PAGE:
What Are Dotwork Tattoos?

Dotwork, also known as pointillism, is a tattooing technique where the images and tones are created through hundreds of tiny dots. This is a form of artwork that has existed for centuries, developing from the basic ‘finger-painting’ technique, where concrete images could be formed through blurring layers of small circles.

Dotwork used for shading is known as stippling, where modern tattoo needles can create the visual effect of the ink dots splaying outwards. This technique uses black ink, grey ink, or sometimes the more bold choice of red ink.

Dotwork can be a time-consuming technique, as each dot must be placed individually and precisely. This requires a lot of patience from both the artist and the client, but the result is so rewarding.

It is not uncommon for dot work tattoo artists to abandon conventional tattoo machines in favour of the hand poked technique, which is where one small fine needle is inserted repeatedly into the top layer of the skin to create each tiny dot, one at a time. Hand-poking is more time consuming than using a stippling (shading) needle, however in some cases it can benefit more precise designs. For small, delicate pieces this technique is a great choice.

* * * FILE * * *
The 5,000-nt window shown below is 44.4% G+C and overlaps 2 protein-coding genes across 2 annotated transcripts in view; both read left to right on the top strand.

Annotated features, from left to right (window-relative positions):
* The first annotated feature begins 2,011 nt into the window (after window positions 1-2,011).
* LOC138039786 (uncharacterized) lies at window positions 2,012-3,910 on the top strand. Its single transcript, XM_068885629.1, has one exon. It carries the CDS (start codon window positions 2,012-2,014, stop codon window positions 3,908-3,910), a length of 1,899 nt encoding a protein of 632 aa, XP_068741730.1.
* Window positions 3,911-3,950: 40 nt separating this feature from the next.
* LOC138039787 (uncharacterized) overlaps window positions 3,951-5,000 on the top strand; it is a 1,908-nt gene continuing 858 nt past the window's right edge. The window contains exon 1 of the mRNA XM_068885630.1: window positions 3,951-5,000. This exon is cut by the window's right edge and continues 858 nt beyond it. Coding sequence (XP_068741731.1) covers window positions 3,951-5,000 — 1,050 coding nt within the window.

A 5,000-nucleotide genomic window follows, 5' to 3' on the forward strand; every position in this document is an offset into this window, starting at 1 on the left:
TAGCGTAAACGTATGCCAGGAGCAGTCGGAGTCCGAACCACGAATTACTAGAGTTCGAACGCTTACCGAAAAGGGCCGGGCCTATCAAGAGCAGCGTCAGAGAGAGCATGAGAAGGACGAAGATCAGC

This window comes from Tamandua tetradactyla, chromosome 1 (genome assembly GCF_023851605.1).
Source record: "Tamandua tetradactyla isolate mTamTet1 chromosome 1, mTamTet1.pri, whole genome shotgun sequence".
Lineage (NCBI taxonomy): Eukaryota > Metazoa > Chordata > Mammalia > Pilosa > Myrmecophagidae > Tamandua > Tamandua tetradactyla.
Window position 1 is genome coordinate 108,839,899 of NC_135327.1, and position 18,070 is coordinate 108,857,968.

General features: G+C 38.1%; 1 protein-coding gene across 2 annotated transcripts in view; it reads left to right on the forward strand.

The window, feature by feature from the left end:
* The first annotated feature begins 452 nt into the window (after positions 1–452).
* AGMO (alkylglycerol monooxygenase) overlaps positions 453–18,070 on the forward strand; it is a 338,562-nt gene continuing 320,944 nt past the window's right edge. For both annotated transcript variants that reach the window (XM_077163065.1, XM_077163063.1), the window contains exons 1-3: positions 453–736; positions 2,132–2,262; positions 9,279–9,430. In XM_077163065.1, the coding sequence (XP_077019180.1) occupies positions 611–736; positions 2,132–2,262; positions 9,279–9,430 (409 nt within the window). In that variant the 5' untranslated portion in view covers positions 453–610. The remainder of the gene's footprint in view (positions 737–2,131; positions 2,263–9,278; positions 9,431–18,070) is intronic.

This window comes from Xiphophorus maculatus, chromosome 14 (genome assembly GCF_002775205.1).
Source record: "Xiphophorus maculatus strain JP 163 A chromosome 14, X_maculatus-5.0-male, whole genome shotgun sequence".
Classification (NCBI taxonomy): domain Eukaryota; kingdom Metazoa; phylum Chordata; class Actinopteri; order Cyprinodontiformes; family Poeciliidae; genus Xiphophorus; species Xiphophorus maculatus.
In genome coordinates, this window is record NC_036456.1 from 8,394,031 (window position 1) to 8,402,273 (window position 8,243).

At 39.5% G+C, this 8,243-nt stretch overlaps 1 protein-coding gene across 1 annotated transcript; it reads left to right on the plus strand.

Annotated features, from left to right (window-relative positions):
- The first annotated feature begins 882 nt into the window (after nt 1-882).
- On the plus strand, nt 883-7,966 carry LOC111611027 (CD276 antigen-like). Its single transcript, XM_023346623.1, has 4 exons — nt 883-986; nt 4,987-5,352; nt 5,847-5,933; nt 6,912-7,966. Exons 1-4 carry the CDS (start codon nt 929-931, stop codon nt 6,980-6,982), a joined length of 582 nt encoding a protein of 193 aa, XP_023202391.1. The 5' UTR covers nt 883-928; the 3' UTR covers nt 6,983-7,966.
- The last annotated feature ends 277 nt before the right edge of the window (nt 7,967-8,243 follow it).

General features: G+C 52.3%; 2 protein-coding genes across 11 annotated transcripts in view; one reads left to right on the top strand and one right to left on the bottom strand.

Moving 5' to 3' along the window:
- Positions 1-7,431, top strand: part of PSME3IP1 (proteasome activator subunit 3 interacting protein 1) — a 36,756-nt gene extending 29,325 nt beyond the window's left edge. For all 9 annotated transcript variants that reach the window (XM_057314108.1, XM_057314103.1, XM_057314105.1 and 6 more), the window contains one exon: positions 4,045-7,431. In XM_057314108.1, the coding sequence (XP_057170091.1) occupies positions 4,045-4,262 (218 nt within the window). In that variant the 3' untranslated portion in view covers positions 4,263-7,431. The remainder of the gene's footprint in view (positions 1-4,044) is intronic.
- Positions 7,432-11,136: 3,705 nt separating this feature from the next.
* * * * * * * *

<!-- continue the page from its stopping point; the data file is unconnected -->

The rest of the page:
Types of Dotwork Tattoos

The most popular types of dotwork tattoos include mandalas, floral pieces, geometric designs or spiritual tattoo ideas, but this technique has limitless possibilities. Many clients desire a multi-style design, which combines dotwork with other techniques such as greyscale realism, or bold geometric line work. Black work and negative space tattoos have also been increasing in popularity in recent years. In these hybrid tattoo styles, dotwork is generally used for stippling (shading).

Hand Poked Tattoo Technique VS Coil Tattoo Machines

With most artists turning their hand to both stippling techniques and the popular hand-poking (or ‘stick and poke’) style tattoos, it can be difficult to decide which is best for you.

Hand poked tattooing may have gained popularity in recent years, but it is far from new. This technique dates back to some of the oldest tattoos, with Polynesian tribes and the ancient Egyptians having used it aswell. It works best for intricate, line work- heavy designs, rather than larger pieces that involve a lot of tonal shading. In terms of getting your time’s worth in a tattoo sitting, you may find that the stippling technique via a regular tattoo machine is better for bigger projects.


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